As you begin the arduous process of putting together your MBA applications, you might wonder which of the conventional wisdom you hear from your friends or read on the Internet is actually true. Many times different sources lead you in different directions causing additional angst. Here are a few of the most common perceptions of the MBA admissions process – and why they’re misguided!
1. You have to work in finance or consulting to be considered as an MBA applicant.
It’s true that graduating MBAs tend to end up in large part in the financial or consulting industries. A broad-based business education prepares graduates uniquely well for these industries. Many prospective MBA applicants take this notion a step further and assume that they must come from the finance or consulting industries to have a realistic chance of putting together a competitive application. The reality is although there are some applicants from these industries hoping to accelerate their career trajectory or land a position at a better firm, business school classes are filled with students from other industries either hoping to transition to finance or consulting, or looking at different career options altogether. Admissions committees are actively seeking to craft a diverse class along many metrics, include career backgrounds and goals. If you’re from the marketing, technology, or energy industries, or for that matter anything else, embrace the opportunity to stand out from the rest of your applicant pool and position yourself in a unique way.
2. You should not take the GMAT more than once if you want to get into Business School.
In other graduate school admissions processes aside from business school, it may be more common to either average the scores for different attempts of a standardized test or impose limits on the number of times a prospective applicant can take the test. The reality is, however, for business school admissions, admissions committees will only consider the highest GMAT score you’ve achieved across multiple attempts of the test. They are indifferent to whether you’ve taken the exam once, twice, or a dozen times. Admissions committees will only be considering your GMAT score as one metric among many they consider when evaluating your candidacy, and they’re not designed to intentionally or unintentionally penalize you for attempting the GMAT multiple times. Many committees will even consider it a sign of persistence to have taken the GMAT multiple times and finally achieving a high score.
3. Recommendation letters must come from a senior executive at your employer for them to be credible.
The reality is the most effective letters come from those who know you best and can articulate specific examples of you demonstrating leadership, creativity, analytical skills, and teamwork. Senior management at an organization might have a more impressive title and background, but often times their letters read as though they’ve been written in a very mechanical and generic way. If your letters are filled with superlatives, but lack specific anecdotes that back these up, admissions committees will assume that similar or identical letters have been sent by this recommender for other candidates, diminishing their value. Ask someone for letters who you’ve worked with closely, is in a senior role to you, and is willing to put the time and effort in, working collaboratively with you, to craft the most effective recommendation letter possible.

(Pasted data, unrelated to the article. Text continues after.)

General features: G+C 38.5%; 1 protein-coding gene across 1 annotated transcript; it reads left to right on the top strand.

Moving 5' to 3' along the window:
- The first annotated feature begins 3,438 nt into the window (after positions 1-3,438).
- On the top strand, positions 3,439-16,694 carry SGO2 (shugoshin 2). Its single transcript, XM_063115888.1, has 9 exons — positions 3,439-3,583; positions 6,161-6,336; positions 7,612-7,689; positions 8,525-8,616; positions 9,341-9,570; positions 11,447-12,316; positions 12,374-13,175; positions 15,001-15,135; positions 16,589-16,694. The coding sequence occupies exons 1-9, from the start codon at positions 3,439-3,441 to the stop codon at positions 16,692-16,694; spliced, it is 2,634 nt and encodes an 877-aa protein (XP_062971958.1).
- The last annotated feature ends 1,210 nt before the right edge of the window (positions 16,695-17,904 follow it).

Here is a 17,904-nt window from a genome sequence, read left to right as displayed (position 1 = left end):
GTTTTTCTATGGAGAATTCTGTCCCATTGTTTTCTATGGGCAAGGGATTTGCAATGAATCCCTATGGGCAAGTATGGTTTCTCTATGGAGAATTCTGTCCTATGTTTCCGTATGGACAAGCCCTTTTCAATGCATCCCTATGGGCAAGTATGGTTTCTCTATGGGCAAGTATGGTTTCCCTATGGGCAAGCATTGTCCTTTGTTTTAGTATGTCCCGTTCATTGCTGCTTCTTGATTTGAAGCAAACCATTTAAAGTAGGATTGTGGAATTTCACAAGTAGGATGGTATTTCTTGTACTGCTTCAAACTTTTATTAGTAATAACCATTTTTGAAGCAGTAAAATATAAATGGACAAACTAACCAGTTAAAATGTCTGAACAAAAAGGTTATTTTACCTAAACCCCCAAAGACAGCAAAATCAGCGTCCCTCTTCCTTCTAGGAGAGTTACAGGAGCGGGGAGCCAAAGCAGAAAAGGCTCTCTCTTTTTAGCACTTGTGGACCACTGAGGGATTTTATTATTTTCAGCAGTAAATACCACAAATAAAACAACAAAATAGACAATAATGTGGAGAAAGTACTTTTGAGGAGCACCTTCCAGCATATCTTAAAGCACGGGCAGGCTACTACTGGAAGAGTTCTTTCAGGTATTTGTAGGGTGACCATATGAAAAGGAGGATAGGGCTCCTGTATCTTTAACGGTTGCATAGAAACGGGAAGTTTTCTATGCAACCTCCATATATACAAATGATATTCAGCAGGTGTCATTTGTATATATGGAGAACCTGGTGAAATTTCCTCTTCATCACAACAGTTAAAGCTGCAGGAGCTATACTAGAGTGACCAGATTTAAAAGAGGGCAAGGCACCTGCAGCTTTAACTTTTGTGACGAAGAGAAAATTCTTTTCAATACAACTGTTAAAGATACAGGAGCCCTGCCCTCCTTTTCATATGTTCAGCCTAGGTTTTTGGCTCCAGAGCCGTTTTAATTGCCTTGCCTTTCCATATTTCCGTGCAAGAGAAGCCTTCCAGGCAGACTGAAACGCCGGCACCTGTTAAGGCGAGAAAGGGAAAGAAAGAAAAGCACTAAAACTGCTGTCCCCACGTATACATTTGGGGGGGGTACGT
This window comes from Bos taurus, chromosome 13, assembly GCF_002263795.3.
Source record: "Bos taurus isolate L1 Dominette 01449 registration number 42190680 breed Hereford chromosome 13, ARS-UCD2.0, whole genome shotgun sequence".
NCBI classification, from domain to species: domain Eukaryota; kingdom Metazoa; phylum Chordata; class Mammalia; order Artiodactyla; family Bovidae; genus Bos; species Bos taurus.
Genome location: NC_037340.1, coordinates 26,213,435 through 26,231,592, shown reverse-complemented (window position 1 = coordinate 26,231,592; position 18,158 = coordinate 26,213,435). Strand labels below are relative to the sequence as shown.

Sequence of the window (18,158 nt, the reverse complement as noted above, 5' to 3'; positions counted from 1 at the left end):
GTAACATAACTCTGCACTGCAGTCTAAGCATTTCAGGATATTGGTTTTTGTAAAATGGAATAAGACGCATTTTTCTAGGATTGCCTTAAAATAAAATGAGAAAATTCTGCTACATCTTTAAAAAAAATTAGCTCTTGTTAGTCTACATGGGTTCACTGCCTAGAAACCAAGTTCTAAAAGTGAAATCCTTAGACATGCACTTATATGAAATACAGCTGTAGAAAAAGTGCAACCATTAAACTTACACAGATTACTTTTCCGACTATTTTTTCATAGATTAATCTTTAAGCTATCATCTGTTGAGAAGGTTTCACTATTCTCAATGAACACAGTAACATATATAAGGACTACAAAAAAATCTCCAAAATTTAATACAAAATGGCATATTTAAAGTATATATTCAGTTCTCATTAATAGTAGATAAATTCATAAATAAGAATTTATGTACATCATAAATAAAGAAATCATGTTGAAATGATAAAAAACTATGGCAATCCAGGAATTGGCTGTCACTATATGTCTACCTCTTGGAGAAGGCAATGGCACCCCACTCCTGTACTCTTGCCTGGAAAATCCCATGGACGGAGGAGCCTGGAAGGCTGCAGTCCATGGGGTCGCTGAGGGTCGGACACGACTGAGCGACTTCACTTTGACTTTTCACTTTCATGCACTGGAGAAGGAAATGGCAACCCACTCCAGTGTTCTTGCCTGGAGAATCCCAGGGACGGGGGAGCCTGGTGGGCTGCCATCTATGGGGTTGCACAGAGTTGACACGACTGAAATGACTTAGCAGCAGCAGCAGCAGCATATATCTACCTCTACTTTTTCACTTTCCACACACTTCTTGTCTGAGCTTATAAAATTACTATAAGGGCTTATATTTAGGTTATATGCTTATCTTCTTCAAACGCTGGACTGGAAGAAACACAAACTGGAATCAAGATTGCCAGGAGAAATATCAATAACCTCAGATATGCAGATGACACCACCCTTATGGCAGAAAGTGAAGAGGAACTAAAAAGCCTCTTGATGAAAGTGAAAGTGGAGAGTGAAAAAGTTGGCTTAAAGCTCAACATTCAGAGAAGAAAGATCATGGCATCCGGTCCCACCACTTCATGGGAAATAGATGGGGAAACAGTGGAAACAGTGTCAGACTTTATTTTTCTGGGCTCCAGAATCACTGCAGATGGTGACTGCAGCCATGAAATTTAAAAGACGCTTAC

4. Leadership experiences have to come from work – academic and social leadership experiences won’t carry as much weight.
At the cornerstone of MBA admissions is leadership potential. Candidates with only a few years of work experience often haven’t had the opportunity to lead teams at work, manage direct reports, or take on P&L responsibility for a business unit. This is completely expected as taking on senior roles at an organization is what an MBA aims to prepare you for. Leadership, however, can be demonstrated in many different ways outside of the workplace. If you’ve led student organizations in college, taken on significant non-profit leadership opportunities, or even taken on leading the company softball team, feel free to emphasize these experiences in your application – just make sure you can articulate the results you’ve achieved and value you’ve added. Admissions committees believe that candidates who have a history of leading and taking initiative will continue to do so in business school and beyond, so demonstrating this quality in your applications is crucial.
5. All volunteering/non-profit work will be perceived as equivalent. Having these activities on your application is simply a matter of “checking the box.”
Every year, many prospective MBA applicants scramble to find volunteering roles in their community so that they have something to mention in the relevant areas of their application. It is naïve to assume that a cliché one-time volunteering experience alone is enough for you to be considered someone who is actively involved in your community, has compassion for society as a whole, and will continue to remain engaged throughout your lifetime. If you want your non-profit roles to be value-adds to your application, get started early and go beyond just being a participant – be a leader! If there are initiatives that you think your local non-profit could be taking on, but isn’t, take the bold step of proposing your idea to the appropriate people and carrying out the steps to make it happen. The nice thing is no non-profit will ever turn down the extra help so make the most of this opportunity to stand out in your applicant pool, while also contributing to society in a meaningful way.